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A Crisis of Religious Freedom in Latin America

A Crisis of Religious Freedom in Latin America

  • The Inter-American Commission on Human Rights holds first-ever hearing on religious freedom in Latin America
  • Experts cite examples of egregious religious freedom infringements in Nicaragua, Mexico, and Argentina, among other Latin American countries
San Jose, Costa Rica (29 October 2022) – The Inter-American Commission on Human Rights holds its first-ever hearing on religious freedom in Latin America. Human rights experts call attention to the crisis of religious freedom sweeping the region. 

“Latin America is currently experiencing a surge of human rights abuses in the area of religious freedom. What we are seeing is indicative of an alarming disregard for this foundational human right, with severe consequences not just for people of faith, but also for the future of democracy in the region as a whole,” stated Tomás Henriquez, ADF International’s Director of Advocacy for Latin America, addressing the Commission. 

Henriquez demanded the Commission take action against egregious religious freedom violations in Nicaragua, Mexico, and Argentina, among other Latin American countries. 

Nicaragua

At the start of this year, Ortega’s government expelled the Missionaries of Charity of St. Teresa of Calcutta and the Religious of the Cross of the Sacred Heart of Jesus from the country without due process. The regime has harassed and forced the exile of more than a dozen Catholic priests. Many others have been detained, including the Bishop of Matagalpa, Rolando Álvarez (under house arrest), and Fr. Oscar Benavidez, Fr. Ramiro Tijerino, Fr. José Luis Díaz, Fr. Sadiel Eugarrios, and Fr. Raúl González, diocesan priests, as well as seminarians Darvin Leyva and Melquín Sequeira, together with cameraman Sergio Cárdenas.  

Henriquez, an expert on issues pertaining to human rights abuses in Latin America, spoke out against the systematic political repression and overt religious persecution being carried out against the people of Nicaragua.  

Addressing the religious freedom hearing, Henriquez said: “Commissioners, we are faced with the unfortunate coincidence that this hearing is taking place at the same time that the region is witnessing with impotence one of the worst religious persecutions in living memory since the system came into existence. I am referring, of course, to the very serious and urgent situation that the Nicaraguan people are experiencing, including in particular the Catholic Church and its bishops, priests, seminarians, lay people and religious brothers and sisters”.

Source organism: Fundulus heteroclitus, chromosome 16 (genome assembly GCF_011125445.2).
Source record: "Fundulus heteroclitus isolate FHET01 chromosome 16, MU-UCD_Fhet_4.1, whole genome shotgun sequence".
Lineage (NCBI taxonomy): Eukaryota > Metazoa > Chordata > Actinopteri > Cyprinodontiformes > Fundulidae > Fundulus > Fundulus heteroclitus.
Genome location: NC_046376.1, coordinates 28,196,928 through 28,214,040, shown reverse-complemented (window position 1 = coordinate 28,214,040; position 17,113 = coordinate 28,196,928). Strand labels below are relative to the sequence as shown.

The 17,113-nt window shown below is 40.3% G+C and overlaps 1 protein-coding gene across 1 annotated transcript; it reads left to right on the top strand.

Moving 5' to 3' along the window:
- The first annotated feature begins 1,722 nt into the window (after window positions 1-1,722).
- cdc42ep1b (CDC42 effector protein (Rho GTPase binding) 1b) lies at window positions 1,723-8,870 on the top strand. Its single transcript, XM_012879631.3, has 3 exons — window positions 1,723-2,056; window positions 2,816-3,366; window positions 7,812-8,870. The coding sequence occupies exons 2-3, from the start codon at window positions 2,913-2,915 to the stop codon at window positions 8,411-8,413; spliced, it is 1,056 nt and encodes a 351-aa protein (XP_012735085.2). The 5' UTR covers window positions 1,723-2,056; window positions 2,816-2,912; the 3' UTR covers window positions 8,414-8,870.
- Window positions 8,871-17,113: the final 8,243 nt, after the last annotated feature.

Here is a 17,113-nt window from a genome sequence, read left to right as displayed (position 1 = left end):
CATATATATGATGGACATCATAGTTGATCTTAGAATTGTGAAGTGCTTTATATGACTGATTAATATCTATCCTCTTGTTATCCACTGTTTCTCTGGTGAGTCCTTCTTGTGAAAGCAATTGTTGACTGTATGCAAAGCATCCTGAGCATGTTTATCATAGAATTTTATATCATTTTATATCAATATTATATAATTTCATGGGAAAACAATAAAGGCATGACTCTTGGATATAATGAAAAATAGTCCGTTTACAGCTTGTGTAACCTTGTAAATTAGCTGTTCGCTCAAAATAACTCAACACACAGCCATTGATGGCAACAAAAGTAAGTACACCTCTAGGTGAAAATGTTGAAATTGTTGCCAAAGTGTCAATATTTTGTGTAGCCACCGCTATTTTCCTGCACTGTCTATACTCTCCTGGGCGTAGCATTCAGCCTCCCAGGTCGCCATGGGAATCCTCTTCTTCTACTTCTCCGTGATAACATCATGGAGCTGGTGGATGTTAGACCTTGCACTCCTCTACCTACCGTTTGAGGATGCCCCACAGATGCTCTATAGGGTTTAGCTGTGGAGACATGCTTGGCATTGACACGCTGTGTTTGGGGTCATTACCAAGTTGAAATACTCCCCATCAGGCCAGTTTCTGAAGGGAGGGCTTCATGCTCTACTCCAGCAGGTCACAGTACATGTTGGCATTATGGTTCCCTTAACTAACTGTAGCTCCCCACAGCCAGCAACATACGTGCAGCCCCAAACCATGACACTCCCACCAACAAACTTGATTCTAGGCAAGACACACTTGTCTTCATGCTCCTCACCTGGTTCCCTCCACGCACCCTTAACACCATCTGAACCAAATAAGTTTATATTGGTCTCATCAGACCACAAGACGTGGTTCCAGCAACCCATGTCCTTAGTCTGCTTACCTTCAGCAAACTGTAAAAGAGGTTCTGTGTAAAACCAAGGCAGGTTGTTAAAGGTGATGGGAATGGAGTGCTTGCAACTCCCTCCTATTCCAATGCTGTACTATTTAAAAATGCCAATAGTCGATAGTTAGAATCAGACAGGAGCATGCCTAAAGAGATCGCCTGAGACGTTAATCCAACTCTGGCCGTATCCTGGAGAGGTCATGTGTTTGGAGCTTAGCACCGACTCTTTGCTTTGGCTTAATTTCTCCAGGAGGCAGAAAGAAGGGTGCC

Furthermore, the government is responsible for the closure of social services of the Catholic Church in the Diocese of Estelí, and the forced closure and expropriation of the Universidad Católica Agropecuaria del Trópico Seco, and the 13 parochial schools of the Diocese of Estelí—all of which have a multidimensional impact on the enjoyment of the right to freedom of religion of students, parents, and members of the church.  

Henriquez called on the Commission to take urgent action against religious persecution targeting the Catholic Church Nicaragua, and called for the immediate release of all detained clergy by the Ortega regime for the protection of their lives and physical and psychological integrity. 

Mexico 

Flagrant religious freedom abuses are also taking place in Mexico, where it is illegal for clergy to speak on political issues on account of regulations dating back to 1917. In early 2022, four priests (Juan Sandoval, Mario Angel Flores, Carlos Aguiar and Angel Espinosa de los Monteros) were found guilty of violating Article 130 of the Mexican Constitution for issuing statements containing their opinions on socio-political events in their country and urging the faithful to vote according to their convictions. The priests were denounced by the ruling political party, tried before an electoral tribunal, and found guilty for the “crime” of politically oriented speech. 

On the situation in Mexico, Henriquez stated that the silencing of religious leaders “not only violates freedom of religion and expression, but also is also discriminatory, since it affects a defined category of people because of their religion.” Noting that the problem is not limited to Mexico, Henriquez stated that, “The Commission must take concrete action to demand the repeal of laws that chill the free expression of ministers of religion in the constitutions of Mexico, Honduras, El Salvador, and Costa Rica”. 

Henriquez and ADF International are continuing to intervene and monitor the violations of religious freedoms taking place in Latin America.  

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